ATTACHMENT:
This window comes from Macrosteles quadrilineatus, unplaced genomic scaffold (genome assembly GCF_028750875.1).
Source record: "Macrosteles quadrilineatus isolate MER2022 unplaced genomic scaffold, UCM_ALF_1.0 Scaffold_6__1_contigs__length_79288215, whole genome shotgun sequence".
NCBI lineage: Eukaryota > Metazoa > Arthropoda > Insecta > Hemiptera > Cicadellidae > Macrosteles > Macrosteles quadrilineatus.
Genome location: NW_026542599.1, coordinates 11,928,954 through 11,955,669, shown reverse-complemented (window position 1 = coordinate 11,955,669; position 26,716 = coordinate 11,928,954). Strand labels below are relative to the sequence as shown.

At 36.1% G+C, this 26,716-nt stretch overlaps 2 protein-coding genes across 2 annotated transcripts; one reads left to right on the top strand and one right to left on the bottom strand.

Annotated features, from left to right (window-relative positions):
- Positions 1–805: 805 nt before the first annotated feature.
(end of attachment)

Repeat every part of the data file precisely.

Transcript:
This window comes from Macrosteles quadrilineatus, unplaced genomic scaffold (genome assembly GCF_028750875.1).
Source record: "Macrosteles quadrilineatus isolate MER2022 unplaced genomic scaffold, UCM_ALF_1.0 Scaffold_6__1_contigs__length_79288215, whole genome shotgun sequence".
NCBI lineage: Eukaryota > Metazoa > Arthropoda > Insecta > Hemiptera > Cicadellidae > Macrosteles > Macrosteles quadrilineatus.
Genome location: NW_026542599.1, coordinates 11,928,954 through 11,955,669, shown reverse-complemented (window position 1 = coordinate 11,955,669; position 26,716 = coordinate 11,928,954). Strand labels below are relative to the sequence as shown.

At 36.1% G+C, this 26,716-nt stretch overlaps 2 protein-coding genes across 2 annotated transcripts; one reads left to right on the top strand and one right to left on the bottom strand.

Annotated features, from left to right (window-relative positions):
- Positions 1–805: 805 nt before the first annotated feature.